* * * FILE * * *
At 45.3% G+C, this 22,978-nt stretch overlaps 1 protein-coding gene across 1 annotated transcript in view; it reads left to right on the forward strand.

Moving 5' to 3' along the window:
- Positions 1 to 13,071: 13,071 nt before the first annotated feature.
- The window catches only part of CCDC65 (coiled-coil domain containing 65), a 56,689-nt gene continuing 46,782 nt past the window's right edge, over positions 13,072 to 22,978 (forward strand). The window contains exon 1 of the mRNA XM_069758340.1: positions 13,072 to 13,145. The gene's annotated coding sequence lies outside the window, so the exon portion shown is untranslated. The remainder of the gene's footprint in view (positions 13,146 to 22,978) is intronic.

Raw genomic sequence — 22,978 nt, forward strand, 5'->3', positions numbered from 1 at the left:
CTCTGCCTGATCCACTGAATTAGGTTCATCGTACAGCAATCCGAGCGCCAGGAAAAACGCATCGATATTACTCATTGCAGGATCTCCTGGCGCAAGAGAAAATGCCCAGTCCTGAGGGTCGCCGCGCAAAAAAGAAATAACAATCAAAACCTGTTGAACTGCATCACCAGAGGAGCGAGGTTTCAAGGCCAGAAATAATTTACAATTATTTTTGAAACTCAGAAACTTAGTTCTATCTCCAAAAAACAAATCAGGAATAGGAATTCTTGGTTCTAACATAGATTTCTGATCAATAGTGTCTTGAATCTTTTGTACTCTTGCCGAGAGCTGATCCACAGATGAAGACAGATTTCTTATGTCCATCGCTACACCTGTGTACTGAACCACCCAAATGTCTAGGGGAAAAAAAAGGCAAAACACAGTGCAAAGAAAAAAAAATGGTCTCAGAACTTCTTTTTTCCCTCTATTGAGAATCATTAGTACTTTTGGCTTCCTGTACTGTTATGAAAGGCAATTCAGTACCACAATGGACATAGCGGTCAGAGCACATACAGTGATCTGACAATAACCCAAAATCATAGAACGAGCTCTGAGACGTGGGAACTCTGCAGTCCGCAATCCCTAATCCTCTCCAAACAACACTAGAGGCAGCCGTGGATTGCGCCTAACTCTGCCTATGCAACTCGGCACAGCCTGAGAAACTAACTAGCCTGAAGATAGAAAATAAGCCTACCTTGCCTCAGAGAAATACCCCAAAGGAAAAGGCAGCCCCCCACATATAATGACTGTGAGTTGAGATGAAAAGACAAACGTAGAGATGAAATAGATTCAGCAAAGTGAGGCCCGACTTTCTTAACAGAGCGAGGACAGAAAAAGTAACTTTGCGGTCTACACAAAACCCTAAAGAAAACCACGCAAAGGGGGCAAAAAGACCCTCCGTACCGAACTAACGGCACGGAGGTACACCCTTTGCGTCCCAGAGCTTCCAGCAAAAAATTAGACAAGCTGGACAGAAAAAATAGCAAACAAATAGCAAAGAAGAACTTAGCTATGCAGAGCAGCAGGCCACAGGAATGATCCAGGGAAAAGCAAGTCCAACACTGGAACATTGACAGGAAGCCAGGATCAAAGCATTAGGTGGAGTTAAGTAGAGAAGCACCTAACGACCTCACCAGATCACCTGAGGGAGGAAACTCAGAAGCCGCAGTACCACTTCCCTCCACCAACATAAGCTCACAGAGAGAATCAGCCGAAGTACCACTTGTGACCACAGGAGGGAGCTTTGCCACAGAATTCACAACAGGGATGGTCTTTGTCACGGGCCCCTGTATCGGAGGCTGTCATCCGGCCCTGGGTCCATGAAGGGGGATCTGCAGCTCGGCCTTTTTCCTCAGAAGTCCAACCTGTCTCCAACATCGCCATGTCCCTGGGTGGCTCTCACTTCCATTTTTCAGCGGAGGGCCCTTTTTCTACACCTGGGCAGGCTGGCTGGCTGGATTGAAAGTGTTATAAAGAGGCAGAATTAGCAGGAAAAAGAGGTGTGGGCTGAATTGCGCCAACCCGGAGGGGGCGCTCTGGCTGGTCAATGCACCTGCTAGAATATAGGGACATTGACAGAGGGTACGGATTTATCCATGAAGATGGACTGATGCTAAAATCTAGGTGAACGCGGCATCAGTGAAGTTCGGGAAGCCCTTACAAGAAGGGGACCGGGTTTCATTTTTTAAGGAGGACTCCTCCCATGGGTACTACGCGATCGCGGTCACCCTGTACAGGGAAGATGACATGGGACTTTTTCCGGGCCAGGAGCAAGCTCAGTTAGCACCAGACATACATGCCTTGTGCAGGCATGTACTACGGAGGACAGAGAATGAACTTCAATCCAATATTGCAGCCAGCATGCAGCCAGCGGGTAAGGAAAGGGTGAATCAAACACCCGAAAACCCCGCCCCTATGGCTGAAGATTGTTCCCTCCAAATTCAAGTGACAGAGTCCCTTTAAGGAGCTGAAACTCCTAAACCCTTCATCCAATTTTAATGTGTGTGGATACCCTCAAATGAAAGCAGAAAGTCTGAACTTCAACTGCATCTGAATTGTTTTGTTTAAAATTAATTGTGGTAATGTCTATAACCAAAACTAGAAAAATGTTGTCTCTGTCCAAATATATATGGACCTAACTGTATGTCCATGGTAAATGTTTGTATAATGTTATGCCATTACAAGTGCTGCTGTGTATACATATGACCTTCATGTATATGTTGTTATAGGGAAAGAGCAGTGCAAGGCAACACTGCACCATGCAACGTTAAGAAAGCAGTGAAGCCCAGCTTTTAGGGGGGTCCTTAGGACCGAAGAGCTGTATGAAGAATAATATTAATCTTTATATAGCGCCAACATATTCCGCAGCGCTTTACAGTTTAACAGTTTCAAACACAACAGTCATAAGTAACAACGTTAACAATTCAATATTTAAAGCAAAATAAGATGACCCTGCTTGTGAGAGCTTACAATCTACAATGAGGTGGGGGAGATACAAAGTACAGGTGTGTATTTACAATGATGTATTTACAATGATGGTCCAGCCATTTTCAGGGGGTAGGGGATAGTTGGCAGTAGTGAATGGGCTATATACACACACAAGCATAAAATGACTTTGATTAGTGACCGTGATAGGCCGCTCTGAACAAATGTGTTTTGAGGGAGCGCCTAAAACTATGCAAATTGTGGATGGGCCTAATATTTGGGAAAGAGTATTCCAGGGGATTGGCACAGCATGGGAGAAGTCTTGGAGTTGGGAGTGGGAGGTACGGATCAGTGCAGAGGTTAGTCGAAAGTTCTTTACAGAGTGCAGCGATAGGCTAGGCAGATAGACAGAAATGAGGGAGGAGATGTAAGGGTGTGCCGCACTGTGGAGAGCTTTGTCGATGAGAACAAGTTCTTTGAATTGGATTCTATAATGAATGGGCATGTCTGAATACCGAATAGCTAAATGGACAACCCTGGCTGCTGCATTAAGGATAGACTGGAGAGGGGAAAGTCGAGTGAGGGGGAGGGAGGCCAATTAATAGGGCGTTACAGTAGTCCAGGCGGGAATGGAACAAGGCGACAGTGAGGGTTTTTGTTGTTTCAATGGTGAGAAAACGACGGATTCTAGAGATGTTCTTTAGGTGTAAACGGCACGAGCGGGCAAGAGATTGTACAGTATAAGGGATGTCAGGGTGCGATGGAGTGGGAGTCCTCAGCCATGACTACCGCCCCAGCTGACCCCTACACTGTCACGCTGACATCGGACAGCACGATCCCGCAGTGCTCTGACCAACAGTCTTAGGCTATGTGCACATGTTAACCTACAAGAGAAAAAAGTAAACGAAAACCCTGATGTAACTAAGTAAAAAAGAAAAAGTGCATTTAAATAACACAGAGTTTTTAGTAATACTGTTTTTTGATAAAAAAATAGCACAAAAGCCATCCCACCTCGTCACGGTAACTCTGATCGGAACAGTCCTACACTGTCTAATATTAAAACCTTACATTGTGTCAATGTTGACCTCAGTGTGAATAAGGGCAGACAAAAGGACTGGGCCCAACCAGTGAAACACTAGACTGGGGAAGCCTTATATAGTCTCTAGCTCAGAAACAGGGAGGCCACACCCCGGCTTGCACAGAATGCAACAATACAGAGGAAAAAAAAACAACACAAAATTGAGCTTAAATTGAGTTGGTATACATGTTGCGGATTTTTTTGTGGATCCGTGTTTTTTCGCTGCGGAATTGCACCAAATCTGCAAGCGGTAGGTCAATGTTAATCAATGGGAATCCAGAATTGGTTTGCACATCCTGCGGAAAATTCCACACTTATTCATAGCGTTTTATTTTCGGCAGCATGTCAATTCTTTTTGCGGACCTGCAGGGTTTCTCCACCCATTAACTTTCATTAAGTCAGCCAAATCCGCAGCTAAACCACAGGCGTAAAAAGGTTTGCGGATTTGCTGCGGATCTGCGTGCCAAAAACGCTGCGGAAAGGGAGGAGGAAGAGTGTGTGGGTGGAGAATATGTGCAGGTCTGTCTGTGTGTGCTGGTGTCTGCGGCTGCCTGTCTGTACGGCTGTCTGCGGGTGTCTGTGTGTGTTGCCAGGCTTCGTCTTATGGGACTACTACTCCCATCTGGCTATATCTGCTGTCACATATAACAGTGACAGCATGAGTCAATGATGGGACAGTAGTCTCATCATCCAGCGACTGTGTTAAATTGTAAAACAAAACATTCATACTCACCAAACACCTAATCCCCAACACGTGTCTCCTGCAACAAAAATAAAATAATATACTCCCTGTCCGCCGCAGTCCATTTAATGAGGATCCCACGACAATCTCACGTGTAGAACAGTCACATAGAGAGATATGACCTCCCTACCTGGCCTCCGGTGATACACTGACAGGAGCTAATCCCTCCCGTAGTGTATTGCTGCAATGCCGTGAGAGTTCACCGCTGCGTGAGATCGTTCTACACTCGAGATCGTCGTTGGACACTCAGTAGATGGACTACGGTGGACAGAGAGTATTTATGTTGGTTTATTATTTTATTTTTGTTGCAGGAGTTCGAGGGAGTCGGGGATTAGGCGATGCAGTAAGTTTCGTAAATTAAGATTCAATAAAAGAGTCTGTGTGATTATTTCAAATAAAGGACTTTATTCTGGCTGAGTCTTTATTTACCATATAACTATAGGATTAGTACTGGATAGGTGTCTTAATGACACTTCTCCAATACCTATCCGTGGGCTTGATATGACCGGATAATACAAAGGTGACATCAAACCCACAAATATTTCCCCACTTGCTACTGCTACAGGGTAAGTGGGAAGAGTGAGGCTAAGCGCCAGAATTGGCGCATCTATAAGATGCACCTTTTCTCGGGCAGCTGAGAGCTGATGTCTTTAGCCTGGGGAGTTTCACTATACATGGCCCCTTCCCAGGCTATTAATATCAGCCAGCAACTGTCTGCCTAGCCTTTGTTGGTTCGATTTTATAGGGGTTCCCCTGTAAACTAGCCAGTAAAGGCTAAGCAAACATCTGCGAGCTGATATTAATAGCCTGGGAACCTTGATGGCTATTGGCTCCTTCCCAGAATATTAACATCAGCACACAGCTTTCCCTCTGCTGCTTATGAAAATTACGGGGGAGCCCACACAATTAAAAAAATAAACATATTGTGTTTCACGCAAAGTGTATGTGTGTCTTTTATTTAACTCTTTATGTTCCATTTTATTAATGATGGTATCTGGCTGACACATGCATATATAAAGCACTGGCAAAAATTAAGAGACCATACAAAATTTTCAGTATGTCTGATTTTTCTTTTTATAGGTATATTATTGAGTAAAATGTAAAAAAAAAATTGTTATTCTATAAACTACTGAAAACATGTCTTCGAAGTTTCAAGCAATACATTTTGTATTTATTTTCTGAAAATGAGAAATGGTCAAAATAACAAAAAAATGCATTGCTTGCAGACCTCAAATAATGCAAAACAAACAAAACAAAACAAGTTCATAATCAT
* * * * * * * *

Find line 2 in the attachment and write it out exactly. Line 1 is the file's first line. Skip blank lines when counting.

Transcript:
Moving 5' to 3' along the window: